Pholium Brings Photo Books
To the iPad
By MIKE PASINI
The Imaging Resource Digital Photography Newsletter
Review Date: April 2012
With the release of its $9.99 Pholium app, 58 North has put photo ebook creation and publishing in the hands of anyone with an iPad. Creating a book is simple and even includes image editing functions. Publishing is free to the first 10 people you send the ebook but just 99 cents for each additional batch of 10.
We just had to give it a try.
After downloading and installing the app from the Apple App Store, we registered our email address and gave Pholium permission to use location services.
The reason Pholium needs authorization to use location services is interesting. According to the company, GPS data embedded in images taken by iPhones and some cameras has led Apple to require developers to have location services permission to access photos on the iPad. "We do not, however, use (or even view) any location information on a user's device," the company told us.
We weren't too happy with the images we had floating in our Photo Stream, so we visited our MacBook Pro, imported a set of surfing shots taken with a Fujfilm X-S1 and let them percolate through iCloud to our Photo Stream.
We thought they'd make a nice first ebook.
When we had a few of them up, we Added them to our Gallery. The Pholium interface is pretty straightforward. Big stuff (Library, Studio, Gallery, Info) is on the bottom right. What you can do in each of those big things is on the bottom left. For Gallery, we had Add, Duplicate, Edit and Delete.
So we tapped Add, went to our Photo Stream and tapped on the images we wanted to add, one at a time. They were added so quickly, we really couldn't figure out a way to add multiple images before they were in our Gallery.
Does Pholium resize images when it imports them?
58 North's Robert Sinclair explained, "Pholium may resize images when they are imported from the Photo app, regardless of their source (iCloud, Camera Connection Kit, Wifi transfer, iTunes/iPhoto sync, etc), depending upon their size when transferred to the device.
"The resizing/optimizing is done to optimize the image quality (trying to maintain the best) with the book file size, as these are competing issues; these relate to both book sending and more importantly device performance. Images larger than 2048 on the longest side are resized to 2048 and images smaller than 2048 remain unaltered. If all images in a 42 image book are 2048 the book can be over 120-MB file size, yet at 2048 this accomplishes 2X the screen size of the iPad and iPad 2, and we are finding the same 2X image size on the new iPad, yet with better color saturation and performance.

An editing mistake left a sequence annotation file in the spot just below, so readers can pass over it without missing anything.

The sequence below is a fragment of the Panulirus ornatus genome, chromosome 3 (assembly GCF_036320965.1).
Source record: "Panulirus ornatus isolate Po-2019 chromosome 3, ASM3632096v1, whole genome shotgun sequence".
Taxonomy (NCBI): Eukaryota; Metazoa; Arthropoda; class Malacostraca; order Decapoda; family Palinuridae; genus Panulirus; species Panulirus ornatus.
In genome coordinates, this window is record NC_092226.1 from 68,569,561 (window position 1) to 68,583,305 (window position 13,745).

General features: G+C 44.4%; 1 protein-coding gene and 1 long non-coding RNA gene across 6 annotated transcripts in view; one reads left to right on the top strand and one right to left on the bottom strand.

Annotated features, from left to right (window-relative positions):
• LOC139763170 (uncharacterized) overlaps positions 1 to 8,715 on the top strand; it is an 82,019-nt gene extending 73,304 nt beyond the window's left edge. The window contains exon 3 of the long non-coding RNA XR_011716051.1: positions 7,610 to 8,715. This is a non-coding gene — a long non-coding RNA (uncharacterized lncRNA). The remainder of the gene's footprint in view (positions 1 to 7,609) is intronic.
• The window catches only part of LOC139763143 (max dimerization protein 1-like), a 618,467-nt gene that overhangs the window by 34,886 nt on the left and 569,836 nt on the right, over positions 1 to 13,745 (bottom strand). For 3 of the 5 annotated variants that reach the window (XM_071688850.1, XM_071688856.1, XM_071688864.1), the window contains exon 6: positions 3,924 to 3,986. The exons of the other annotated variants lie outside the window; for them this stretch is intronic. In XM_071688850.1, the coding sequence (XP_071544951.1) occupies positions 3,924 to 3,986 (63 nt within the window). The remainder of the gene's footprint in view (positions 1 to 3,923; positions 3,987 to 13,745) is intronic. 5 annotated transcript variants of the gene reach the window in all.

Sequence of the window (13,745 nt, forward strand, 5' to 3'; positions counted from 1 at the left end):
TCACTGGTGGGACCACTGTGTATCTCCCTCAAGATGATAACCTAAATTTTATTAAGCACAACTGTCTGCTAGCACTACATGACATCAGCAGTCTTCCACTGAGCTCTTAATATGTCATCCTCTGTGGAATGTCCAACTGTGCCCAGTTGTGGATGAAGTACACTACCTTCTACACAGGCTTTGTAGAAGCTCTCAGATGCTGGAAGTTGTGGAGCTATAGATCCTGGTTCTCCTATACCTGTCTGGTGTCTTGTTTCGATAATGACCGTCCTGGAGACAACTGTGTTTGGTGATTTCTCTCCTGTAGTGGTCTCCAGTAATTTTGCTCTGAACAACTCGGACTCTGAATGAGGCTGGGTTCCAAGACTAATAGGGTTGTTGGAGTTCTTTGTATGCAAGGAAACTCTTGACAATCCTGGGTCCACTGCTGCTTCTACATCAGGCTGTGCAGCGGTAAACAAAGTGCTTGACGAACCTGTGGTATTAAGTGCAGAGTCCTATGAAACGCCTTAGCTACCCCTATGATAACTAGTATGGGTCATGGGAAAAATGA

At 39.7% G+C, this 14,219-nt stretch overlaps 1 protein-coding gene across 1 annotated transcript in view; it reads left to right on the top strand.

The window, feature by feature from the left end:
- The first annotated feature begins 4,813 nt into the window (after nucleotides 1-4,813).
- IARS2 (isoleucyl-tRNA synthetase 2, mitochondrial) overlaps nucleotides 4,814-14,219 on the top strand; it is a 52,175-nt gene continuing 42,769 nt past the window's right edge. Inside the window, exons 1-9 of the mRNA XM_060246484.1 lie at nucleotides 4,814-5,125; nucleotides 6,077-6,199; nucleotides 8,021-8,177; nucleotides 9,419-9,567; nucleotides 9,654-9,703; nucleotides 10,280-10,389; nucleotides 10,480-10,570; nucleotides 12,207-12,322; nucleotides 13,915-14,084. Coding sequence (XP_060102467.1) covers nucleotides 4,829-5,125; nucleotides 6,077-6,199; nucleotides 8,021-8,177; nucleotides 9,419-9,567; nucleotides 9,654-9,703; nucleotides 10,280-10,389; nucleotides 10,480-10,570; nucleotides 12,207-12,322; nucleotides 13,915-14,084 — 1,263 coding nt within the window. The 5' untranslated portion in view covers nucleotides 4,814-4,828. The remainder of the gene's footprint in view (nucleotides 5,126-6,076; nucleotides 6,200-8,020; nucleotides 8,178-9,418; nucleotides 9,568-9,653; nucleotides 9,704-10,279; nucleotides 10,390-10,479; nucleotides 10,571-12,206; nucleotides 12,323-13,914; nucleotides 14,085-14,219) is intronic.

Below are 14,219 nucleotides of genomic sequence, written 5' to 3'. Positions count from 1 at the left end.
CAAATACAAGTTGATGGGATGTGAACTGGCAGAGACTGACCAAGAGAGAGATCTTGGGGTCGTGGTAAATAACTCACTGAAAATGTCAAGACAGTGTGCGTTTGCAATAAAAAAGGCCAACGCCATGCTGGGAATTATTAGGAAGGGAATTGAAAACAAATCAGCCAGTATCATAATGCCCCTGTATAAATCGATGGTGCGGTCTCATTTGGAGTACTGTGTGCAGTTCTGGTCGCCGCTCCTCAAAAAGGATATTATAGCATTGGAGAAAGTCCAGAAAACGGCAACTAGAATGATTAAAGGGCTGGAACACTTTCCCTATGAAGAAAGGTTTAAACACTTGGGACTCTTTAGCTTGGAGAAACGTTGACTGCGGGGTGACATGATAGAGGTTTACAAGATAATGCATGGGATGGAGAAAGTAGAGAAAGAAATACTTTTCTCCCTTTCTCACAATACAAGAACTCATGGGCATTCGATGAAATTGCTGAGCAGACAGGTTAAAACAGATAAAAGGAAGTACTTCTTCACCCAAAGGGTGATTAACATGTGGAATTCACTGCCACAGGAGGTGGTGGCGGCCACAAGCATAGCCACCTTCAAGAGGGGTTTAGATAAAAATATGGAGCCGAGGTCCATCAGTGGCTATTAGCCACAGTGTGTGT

"Pholium is about image quality and a smooth content consumption experience and these tend to be at odds with one another because we are now operating with three generations of devices. Our goal remains, optimizing to maximize both experiences across all devices."
We selected an image and tapped Edit. The image opened in a new screen with a set of controls along the right side: Brightness, Contrast, Exposure sliders; B&W, Sepia, Vibrance toggles; Reset, Undo, Save, Save New, Cancel buttons.
We were a little disappointed that there wasn't a rotate (to straighten a horizon) or crop function. We thought we might want to do both to some images merely to better fit the book format rather than a print format. So you might want to get your images cooking before you import them into the Gallery.
The book aspect ratio really mimics the 4:3 iPad screen rather than any particular book format.
Once we had some images in our Gallery, we tapped the Studio option and our menu changed to New, Edit, Review, Delete and Publish.
We started with New.
This took us to a rather plain looking book cover with a couple of lines for a Title and Subtitle. We clicked the text to make it our own (Surf's Up and A Day At The Beach). But we didn't like the font. Fortunately, you can change the font for the whole entry without selecting it. You can also change the size and the color.
To decide on a font color, though, we really had to pick a book cover color. Back at the book page, the menu offered Photos, Pages and Color. We picked a nice Moroccan leather red.
But wait, this is a book about surfing. So we went with sea green for the cover and sunshine yellow for the type. At first glance it appears you're limited to the colors on the pop-up palette but the very first one is a color wheel. So you can mix your own paint for both the cover color and font colors.
We thought it would help the cover to add a photo of the surf breaking right in front of the reader, so we tapped Photos, picked the photo and slid it around on the cover. We could resize it by pinching and spreading two fingers but we couldn't crop it.
We could reposition the title and subtitle, though, so we did that.
Next, the pages.
We mistakenly tapped Done under the cover when what we should have done is swipe the cover open. Of course. So we did that to get to the pages. You can put as many as 40 images in one book.
But to do that, you have to Add Pages. The Pages menu can Add or Remove pages. We added a bunch of blank pages and then went to the Photo menu to bring in some images.
A bold but light dotted line outlines the page margins as if you were going to print. It doesn't seem to represent a live area but is helpful for layout. You can easily bleed an image off the page.
You can put up to four images on any two-page spread or even a single page like the last page of the book.
The first page is a bit special. It holds text (and only text): the title and a preface of up to 255 text characters.
To manipulate images (besides just dragging them around), you can pinch and spread two fingers to zoom out or in. You can also rotate the images on the page with two fingers.
If you hold your finger on an image for a heart beat, a small menu appears to let you Send to Back, Bring to Front or Remove the image. Images tend to overlay each other a lot on such a small screen, so you do this quite a bit.
We found that if we used it as a border, our images crossed the gutter. You might wonder why there's a gutter at all in an ebook. We did.
The gutter overlays the images. But that makes sense. It's just a shadow, after all.